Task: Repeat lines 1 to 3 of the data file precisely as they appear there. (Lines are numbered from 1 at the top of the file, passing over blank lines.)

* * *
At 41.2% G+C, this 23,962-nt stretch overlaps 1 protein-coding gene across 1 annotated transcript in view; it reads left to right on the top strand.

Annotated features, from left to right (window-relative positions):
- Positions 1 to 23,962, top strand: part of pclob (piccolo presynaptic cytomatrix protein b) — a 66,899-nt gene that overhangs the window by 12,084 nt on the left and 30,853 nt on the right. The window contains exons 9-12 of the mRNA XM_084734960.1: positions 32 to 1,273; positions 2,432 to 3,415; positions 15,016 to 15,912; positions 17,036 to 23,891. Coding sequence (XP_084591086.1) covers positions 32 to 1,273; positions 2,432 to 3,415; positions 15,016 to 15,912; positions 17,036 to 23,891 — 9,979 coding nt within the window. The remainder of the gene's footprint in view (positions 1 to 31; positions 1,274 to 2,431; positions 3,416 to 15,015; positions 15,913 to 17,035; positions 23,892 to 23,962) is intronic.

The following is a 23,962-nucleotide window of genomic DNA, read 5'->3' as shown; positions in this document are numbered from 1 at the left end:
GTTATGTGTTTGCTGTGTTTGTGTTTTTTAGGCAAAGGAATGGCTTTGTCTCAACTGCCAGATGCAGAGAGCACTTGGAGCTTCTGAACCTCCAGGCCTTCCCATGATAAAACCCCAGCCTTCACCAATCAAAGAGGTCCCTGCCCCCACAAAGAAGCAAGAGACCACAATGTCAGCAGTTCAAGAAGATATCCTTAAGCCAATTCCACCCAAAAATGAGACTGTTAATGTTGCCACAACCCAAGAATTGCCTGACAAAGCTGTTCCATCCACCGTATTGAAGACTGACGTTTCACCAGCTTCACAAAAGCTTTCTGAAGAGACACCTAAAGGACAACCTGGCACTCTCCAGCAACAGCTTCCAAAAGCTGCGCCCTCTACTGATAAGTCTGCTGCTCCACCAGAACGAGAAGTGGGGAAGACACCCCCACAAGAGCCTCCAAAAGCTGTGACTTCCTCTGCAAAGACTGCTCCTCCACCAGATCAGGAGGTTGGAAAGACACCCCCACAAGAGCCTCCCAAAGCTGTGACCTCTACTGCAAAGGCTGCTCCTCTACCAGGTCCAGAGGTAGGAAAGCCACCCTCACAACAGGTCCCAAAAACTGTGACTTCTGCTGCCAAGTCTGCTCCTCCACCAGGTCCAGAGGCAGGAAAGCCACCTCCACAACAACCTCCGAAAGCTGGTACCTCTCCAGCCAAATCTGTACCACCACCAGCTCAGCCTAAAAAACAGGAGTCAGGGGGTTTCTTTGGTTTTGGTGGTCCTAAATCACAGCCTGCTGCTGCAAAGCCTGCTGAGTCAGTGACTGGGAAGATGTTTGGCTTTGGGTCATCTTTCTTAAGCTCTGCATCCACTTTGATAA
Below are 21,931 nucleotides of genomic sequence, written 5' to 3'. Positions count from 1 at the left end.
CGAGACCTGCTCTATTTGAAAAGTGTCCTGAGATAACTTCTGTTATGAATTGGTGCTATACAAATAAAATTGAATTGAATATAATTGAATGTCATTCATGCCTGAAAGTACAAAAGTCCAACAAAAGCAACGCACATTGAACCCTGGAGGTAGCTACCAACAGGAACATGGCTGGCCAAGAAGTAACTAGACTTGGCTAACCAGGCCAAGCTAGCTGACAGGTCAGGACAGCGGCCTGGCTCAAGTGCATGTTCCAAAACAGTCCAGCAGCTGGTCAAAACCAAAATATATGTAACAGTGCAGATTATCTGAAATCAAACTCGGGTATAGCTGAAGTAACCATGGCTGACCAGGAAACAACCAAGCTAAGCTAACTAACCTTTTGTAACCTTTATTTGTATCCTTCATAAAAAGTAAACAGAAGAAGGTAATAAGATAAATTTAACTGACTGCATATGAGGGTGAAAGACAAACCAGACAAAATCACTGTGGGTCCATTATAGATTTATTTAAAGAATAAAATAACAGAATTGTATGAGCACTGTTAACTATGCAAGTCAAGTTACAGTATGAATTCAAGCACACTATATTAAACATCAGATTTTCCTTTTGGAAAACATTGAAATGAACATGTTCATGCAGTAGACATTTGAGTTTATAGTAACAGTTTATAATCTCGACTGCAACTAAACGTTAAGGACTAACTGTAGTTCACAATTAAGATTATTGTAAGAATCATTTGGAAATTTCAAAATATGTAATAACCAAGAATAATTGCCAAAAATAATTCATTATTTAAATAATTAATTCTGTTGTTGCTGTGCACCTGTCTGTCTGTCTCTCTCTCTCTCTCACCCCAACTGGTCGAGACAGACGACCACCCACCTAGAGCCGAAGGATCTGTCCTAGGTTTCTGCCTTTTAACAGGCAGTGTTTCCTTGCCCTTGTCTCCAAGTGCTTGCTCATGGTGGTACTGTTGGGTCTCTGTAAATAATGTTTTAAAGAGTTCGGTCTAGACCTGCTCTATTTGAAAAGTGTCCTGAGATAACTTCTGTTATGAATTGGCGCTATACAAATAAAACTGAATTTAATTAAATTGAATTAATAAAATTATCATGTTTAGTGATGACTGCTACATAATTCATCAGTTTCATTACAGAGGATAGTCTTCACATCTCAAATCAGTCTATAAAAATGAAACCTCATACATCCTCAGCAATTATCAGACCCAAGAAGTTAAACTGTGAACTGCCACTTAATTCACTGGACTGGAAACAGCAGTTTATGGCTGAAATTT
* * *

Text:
At 41.2% G+C, this 23,962-nt stretch overlaps 1 protein-coding gene across 1 annotated transcript in view; it reads left to right on the top strand.

Annotated features, from left to right (window-relative positions):
- Positions 1 to 23,962, top strand: part of pclob (piccolo presynaptic cytomatrix protein b) — a 66,899-nt gene that overhangs the window by 12,084 nt on the left and 30,853 nt on the right. The window contains exons 9-12 of the mRNA XM_084734960.1: positions 32 to 1,273; positions 2,432 to 3,415; positions 15,016 to 15,912; positions 17,036 to 23,891. Coding sequence (XP_084591086.1) covers positions 32 to 1,273; positions 2,432 to 3,415; positions 15,016 to 15,912; positions 17,036 to 23,891 — 9,979 coding nt within the window. The remainder of the gene's footprint in view (positions 1 to 31; positions 1,274 to 2,431; positions 3,416 to 15,015; positions 15,913 to 17,035; positions 23,892 to 23,962) is intronic.